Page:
Research

The general aim of our projects involves the characterization of cellular, molecular and functional aspects of muscle homeostasis and regeneration.

Specifically, our research focuses in three areas:

 

(1) Modulation of dystrophic microenvironment to improve stem cell-mediated therapy. The goal of the project is to perturb the microenvironment of dystrophic muscle, rendering it more hospitable for stem cell-mediated therapy. To date, cell-based therapies stalled by a limited impact of transplanted stem cell on the long term muscle cell replacement. Our working hypothesis is that the hostile dystrophic microenvironment might interfere with and limit the efficacy stem cell-mediated therapy.

 

(2) The physiopathologic interplay between muscle and nerve.

The effective connection between muscle and nerve is crucial to the capacity of both partners to survive and function adequately throughout life. A crucial system severely affected in several neuromuscular diseases is the loss of effective connection between muscle and nerve, leading to a pathological non-communication between the two tissues.  One of the best examples of impaired interplay between the nerve and muscle is observed in ALS. ALS is a disorder involving degeneration of motor neurons, muscle atrophy and paralysis. Whereas the steps leading to the pathological state are well characterized, several fundamental issues are still controversial: are the motor neurons the first and only targets of ALS? What is the contribution of muscle, if any, to the pathogenesis of ALS? These questions raised from the following considerations: i) ALS is a disease of genetic origin in which the contribution of cells and tissues other than neuronal cannot been excluded; ii) skeletal muscle, always considered just a target of the disease, is a relatively unexamined tissue that potentially directly contributes to ALS. Thus, analyzing the retrograde-talk muscle-to-nerve could be extremely important to determine if and to what degree muscle plays a role in the progression of the pathology and to develop alternative therapeutic approaches.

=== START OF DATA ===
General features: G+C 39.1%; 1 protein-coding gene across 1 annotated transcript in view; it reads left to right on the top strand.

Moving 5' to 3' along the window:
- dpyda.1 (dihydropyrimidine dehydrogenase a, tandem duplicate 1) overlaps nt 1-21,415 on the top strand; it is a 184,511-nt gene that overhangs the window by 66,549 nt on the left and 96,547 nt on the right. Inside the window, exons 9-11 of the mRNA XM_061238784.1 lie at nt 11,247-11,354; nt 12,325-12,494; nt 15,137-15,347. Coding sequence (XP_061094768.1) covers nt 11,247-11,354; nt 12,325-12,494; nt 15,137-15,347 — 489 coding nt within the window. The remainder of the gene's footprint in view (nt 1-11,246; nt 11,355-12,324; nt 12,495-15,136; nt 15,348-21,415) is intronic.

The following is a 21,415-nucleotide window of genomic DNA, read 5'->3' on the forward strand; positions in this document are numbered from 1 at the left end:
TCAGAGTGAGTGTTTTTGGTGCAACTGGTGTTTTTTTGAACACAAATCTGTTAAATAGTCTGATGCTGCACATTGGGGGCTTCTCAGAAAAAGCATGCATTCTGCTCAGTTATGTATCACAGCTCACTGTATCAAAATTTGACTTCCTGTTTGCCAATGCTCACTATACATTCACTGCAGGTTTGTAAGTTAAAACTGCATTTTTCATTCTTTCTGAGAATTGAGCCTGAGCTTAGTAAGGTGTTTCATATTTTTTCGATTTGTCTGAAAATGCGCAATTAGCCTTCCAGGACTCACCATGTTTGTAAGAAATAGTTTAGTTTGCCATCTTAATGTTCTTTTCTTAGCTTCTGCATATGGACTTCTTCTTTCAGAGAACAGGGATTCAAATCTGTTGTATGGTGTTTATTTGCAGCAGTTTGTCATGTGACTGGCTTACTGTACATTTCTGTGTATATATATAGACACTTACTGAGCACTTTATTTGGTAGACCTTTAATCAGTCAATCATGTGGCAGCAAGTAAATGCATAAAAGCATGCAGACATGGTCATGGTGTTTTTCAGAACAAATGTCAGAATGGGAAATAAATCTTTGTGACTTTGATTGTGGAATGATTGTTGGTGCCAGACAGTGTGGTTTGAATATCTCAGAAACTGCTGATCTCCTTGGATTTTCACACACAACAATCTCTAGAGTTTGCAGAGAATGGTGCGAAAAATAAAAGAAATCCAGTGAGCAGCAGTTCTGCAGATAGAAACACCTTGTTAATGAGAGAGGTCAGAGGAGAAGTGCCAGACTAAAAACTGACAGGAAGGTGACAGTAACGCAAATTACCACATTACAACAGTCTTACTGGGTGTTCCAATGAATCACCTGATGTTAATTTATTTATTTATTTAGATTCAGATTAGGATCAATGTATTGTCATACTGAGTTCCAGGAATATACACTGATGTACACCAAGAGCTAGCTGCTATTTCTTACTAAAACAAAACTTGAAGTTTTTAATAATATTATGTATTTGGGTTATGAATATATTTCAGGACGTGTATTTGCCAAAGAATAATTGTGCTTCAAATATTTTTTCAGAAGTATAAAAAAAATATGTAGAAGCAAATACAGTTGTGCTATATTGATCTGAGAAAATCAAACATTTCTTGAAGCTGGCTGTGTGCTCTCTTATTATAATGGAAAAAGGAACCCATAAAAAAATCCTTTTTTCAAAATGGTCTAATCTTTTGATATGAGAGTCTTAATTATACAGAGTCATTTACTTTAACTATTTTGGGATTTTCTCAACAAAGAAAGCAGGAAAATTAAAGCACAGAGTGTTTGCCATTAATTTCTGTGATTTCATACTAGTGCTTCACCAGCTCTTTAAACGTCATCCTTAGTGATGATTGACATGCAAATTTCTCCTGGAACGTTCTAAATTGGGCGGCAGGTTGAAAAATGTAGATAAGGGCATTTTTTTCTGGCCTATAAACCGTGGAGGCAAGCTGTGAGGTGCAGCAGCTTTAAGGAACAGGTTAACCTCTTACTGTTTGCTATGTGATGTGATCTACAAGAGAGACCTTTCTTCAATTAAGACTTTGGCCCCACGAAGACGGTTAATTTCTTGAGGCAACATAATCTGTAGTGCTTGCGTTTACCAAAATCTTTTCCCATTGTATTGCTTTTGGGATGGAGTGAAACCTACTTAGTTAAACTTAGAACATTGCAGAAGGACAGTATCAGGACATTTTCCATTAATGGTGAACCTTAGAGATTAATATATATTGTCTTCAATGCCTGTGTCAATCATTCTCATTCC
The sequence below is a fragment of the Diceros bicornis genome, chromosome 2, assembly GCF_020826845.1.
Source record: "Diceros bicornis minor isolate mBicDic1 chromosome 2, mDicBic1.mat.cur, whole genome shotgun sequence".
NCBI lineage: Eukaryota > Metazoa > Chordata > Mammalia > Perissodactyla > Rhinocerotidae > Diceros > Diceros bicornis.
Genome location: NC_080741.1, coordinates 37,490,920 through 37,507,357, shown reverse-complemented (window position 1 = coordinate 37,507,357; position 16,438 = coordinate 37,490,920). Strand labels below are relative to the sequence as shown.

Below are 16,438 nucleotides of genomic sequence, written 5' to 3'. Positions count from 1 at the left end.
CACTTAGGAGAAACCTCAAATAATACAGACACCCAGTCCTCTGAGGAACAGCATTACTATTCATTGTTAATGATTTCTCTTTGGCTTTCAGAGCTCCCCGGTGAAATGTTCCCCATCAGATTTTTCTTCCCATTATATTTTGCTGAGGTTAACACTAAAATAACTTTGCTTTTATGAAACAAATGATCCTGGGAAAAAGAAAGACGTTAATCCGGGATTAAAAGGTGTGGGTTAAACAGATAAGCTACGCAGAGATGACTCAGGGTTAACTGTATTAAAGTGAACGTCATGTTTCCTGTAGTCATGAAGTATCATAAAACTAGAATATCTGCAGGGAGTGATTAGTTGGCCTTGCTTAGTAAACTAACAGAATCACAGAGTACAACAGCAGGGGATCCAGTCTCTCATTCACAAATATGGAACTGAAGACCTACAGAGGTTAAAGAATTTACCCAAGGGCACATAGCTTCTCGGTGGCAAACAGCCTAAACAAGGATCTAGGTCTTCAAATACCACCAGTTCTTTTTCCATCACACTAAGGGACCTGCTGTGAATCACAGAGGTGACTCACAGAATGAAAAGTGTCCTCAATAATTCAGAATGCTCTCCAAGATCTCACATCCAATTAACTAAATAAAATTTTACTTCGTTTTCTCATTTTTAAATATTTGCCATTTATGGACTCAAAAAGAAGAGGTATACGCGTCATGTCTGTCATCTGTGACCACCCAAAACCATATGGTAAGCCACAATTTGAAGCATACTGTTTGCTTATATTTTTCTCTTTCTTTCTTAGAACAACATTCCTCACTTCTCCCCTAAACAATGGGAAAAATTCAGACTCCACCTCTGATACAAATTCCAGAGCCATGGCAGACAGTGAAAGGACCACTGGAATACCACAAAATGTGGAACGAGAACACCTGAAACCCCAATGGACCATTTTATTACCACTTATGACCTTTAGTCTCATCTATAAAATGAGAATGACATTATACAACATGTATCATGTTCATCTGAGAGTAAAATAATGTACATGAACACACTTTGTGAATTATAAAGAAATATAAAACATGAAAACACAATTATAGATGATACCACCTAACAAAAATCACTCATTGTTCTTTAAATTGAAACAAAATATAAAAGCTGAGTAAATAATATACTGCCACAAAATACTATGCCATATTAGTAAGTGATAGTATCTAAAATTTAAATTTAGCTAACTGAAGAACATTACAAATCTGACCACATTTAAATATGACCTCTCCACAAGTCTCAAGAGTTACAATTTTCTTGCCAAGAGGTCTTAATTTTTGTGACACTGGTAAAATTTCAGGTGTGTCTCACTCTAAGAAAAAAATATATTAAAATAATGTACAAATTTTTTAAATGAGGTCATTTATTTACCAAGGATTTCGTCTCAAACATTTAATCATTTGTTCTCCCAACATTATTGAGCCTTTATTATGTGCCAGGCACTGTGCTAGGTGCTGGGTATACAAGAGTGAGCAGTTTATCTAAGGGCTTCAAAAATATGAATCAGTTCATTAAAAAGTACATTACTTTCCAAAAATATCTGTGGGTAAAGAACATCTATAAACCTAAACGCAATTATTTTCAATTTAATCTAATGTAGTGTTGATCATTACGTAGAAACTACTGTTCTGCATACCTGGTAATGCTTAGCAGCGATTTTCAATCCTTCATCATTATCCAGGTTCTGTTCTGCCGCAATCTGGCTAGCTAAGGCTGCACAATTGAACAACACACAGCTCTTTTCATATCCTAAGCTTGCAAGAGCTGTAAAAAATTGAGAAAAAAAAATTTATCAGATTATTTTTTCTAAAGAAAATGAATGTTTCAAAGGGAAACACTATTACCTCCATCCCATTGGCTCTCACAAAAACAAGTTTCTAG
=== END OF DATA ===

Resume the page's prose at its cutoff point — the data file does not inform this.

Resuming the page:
(3) Muscle engineered in vitro model to study muscle homeostasis and differentiation

In our laboratory it has been recently developed a 3-dimensional skeletal muscle construct, called eX-vivo Muscle engineered Tissue, X-MET. X-MET was obtained from murine skeletal muscle primary culture. The isolation from skeletal muscle of heterogeneous cell populations such as satellite cells, fibroblasts and endothelial cells, is a prerequisite of X-MET formation. Since the X-MET mimics the complex morphological properties of skeletal muscle tissue, it may be considered an ideal in vitro model of skeletal muscle, simplifying the study of complex processes such as muscle homeostasis, differentiation and muscle-nerve interplay under physiologic and pathologic conditions such as, muscular dystrophy and ALS.